Herbs, annual. Stems erect and ascending, sparsely branched or simple, obtusely angled, 1.5-10(-15) dm, stout, scurfy when young. Leaves sessile or short petiolate; blade white abaxially, green adaxially, linear to lanceolate, elliptic, or oblong, 15-75 × (1-)3-25 mm, thin, base cuneate to long attenuate, margin coarsely sinuate-dentate or entire, apex rounded to acute, mucronate, densely scurfy and pale abaxially, green and glabrous adaxially. Staminate flowers in glomerules, forming slender, usually dense, naked terminal narrowly paniculate spikes, panicles 6-30 cm; glomerules beadlike, small, 2-3 mm thick; calyx 5-cleft. Pistillate flowers in few-flowered axillary clusters. Fruiting bracteoles short stipitate, cuneate-orbiculate or broadly cuneate, compressed, 2-2.5 mm, united basally, apex rounded, acutely 5-dentate, faces 3-veined, usually unappendaged, rarely obscurely tuberculate. Seeds pale brown, 1 mm. Flowering summer-fall. In alkaline or saline substrates, often along roadsides, in old fields and vacant lots; 400-1200 m; Ariz., N.Mex., Tex.; Mexico. The name Obione elegans var. radiata was discussed by H. M. Hall and F. E. Clements (1923), who did not see the Thurber type material, but did see another cited specimen, Wright 571, from west Texas, which is referable to Atriplex elegans. The concept of A. radiata, according to Coulter, includes A. wrightii as a synonym; the description supplied by him is of that entity.
Wiggins 1964, FNA 2004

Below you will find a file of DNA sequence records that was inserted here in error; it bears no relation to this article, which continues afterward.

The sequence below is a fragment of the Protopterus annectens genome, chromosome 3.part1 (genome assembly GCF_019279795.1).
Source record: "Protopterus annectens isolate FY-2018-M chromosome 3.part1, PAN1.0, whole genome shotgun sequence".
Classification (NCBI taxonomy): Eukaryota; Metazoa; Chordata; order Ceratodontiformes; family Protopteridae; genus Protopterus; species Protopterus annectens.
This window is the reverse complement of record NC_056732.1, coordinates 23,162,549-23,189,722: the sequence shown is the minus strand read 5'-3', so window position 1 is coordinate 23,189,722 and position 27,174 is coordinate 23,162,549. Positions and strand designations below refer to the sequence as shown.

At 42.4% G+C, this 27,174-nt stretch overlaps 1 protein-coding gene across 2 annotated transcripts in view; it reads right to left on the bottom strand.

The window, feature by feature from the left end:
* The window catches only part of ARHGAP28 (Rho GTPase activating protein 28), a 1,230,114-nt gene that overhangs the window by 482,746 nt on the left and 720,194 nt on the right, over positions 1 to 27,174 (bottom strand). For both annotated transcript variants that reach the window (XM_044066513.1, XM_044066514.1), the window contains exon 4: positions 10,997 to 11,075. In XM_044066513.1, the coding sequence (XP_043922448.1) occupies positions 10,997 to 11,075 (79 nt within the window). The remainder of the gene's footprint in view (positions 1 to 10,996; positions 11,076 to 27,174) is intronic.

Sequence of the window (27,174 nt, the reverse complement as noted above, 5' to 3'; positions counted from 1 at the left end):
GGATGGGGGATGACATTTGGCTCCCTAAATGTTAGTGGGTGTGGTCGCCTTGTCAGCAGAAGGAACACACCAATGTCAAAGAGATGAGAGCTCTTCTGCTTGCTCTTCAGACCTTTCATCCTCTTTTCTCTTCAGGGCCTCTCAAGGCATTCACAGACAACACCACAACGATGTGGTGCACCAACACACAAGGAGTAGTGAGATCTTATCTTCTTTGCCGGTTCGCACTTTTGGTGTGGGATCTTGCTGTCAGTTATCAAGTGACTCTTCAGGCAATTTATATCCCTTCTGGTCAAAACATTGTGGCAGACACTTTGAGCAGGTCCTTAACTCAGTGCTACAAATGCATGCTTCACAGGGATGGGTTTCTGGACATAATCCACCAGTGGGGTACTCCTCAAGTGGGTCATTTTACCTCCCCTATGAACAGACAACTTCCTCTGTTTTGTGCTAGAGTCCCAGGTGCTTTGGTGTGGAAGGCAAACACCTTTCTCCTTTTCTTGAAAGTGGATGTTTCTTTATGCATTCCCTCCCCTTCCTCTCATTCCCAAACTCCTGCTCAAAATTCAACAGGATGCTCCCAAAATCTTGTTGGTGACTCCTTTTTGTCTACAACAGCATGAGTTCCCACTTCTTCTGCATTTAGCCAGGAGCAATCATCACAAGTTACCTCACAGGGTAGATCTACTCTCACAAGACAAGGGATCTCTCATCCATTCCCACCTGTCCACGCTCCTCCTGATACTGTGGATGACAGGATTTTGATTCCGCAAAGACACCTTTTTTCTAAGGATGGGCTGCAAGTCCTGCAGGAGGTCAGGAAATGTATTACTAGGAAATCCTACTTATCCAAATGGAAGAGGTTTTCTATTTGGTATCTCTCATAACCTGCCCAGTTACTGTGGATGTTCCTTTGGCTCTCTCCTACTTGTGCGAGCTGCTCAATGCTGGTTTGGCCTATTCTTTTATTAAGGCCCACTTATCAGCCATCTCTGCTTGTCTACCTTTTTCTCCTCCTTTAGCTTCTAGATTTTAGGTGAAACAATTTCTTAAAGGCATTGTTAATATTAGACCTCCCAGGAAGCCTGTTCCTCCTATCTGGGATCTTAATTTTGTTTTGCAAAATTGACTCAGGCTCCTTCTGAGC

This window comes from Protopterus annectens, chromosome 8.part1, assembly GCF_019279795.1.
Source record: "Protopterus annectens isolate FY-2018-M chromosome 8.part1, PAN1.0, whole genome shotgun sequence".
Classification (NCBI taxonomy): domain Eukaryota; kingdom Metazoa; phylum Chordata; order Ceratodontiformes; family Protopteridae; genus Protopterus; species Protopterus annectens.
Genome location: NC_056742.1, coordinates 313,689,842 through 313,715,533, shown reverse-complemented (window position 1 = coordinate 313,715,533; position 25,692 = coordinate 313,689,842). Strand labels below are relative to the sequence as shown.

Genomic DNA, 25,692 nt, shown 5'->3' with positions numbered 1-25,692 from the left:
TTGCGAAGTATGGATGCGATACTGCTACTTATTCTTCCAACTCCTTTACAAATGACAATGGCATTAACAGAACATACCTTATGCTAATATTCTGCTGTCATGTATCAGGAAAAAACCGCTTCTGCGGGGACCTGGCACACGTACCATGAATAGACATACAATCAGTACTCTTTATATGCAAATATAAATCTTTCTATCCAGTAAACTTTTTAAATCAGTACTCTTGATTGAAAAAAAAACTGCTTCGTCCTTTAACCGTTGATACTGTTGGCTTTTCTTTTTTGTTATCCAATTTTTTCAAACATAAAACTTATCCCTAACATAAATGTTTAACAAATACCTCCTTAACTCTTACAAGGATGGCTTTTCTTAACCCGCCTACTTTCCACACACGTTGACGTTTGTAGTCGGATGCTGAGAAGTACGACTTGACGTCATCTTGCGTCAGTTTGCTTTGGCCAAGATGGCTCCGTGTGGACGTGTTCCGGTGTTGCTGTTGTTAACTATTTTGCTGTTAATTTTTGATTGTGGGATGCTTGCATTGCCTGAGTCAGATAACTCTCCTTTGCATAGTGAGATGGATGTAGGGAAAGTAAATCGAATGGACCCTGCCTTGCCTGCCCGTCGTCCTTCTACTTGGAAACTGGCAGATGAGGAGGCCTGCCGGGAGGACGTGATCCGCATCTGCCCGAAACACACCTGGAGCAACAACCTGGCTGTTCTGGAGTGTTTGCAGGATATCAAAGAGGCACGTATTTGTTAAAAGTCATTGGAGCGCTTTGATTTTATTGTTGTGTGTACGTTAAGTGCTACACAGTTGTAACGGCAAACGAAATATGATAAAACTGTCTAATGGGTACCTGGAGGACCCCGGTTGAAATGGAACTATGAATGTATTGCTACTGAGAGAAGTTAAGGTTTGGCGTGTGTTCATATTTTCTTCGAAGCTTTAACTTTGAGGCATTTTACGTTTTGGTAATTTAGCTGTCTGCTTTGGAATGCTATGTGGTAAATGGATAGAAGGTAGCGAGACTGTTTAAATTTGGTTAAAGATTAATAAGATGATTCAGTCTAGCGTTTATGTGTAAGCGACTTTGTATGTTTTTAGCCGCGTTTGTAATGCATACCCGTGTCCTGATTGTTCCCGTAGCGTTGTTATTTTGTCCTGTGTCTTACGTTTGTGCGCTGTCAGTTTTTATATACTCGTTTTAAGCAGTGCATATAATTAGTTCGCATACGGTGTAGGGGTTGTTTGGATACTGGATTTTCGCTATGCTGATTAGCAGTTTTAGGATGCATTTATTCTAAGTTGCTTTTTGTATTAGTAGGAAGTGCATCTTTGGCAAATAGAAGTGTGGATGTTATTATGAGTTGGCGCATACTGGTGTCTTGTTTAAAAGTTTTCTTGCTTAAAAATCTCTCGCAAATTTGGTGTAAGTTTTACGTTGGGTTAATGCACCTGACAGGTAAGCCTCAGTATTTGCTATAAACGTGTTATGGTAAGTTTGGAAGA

Duration: Annual Nativity: Native Lifeform: Forb/Herb General: Bushy annual with erect to ascending stems, sparsely branched 1.5-10 dm, scurfy when young. Leaves: Sessile or short petiolate, blade white abaxially, green adaxially, linear to lanceolate, elliptic, or oblong, 2.5-6 cm, irregularly toothed margins. Flowers: Staminate flowers in glomerules, forming dense, naked terminal paniculate spikes, panicles 6-30 cm, with small 2-3 mm thick, beadlike glomerules. Pistillate flowers in axillary clusters. Fruits: Bracteoles, short stipitate, compressed 2-2.5 mm, basally united. Ecology: Found on alkaline or saline soils, often along roadsides and in other disturbed ground from 1,000-4,000 ft (305-1219 m); flowers in summer. Distribution: AZ, s NM, s TX; south to n MEX. Notes: Distinguished by being a bushy annual with toothed leaves with very glaucous undersides; staminate flowers in naked, terminal spikes; and the coarsely dentate pistillate bracts. Ethnobotany: Unknown, plants of the genus have many uses. Etymology: Atriplex is the Latin name for the plant, while wrightii is named for Charles Wright (1811-1885), an American botanical collector. Synonyms: None Editor: SBuckley 2010, FSCoburn 2015
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